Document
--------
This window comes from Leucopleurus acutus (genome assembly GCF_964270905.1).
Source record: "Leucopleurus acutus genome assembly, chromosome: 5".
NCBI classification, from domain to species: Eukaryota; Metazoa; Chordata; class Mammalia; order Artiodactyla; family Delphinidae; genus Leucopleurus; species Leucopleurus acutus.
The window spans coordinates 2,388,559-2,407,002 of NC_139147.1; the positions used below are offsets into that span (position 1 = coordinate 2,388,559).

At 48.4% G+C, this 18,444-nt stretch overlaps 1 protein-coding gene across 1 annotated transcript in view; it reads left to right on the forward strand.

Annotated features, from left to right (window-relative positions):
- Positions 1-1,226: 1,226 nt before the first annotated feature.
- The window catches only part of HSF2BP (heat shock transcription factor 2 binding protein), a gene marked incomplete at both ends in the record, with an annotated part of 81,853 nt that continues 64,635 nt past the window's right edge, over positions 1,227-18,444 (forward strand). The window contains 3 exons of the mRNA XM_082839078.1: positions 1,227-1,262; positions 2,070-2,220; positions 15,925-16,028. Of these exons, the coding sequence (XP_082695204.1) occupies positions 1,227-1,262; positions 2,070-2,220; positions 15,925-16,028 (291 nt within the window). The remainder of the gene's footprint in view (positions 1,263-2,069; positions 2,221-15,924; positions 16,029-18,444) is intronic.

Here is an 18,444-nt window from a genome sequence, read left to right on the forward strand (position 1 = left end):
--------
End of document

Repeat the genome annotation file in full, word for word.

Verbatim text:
This window comes from Leucopleurus acutus (genome assembly GCF_964270905.1).
Source record: "Leucopleurus acutus genome assembly, chromosome: 5".
NCBI classification, from domain to species: Eukaryota; Metazoa; Chordata; class Mammalia; order Artiodactyla; family Delphinidae; genus Leucopleurus; species Leucopleurus acutus.
The window spans coordinates 2,388,559-2,407,002 of NC_139147.1; the positions used below are offsets into that span (position 1 = coordinate 2,388,559).

At 48.4% G+C, this 18,444-nt stretch overlaps 1 protein-coding gene across 1 annotated transcript in view; it reads left to right on the forward strand.

Annotated features, from left to right (window-relative positions):
- Positions 1-1,226: 1,226 nt before the first annotated feature.
- The window catches only part of HSF2BP (heat shock transcription factor 2 binding protein), a gene marked incomplete at both ends in the record, with an annotated part of 81,853 nt that continues 64,635 nt past the window's right edge, over positions 1,227-18,444 (forward strand). The window contains 3 exons of the mRNA XM_082839078.1: positions 1,227-1,262; positions 2,070-2,220; positions 15,925-16,028. Of these exons, the coding sequence (XP_082695204.1) occupies positions 1,227-1,262; positions 2,070-2,220; positions 15,925-16,028 (291 nt within the window). The remainder of the gene's footprint in view (positions 1,263-2,069; positions 2,221-15,924; positions 16,029-18,444) is intronic.

Here is an 18,444-nt window from a genome sequence, read left to right on the forward strand (position 1 = left end):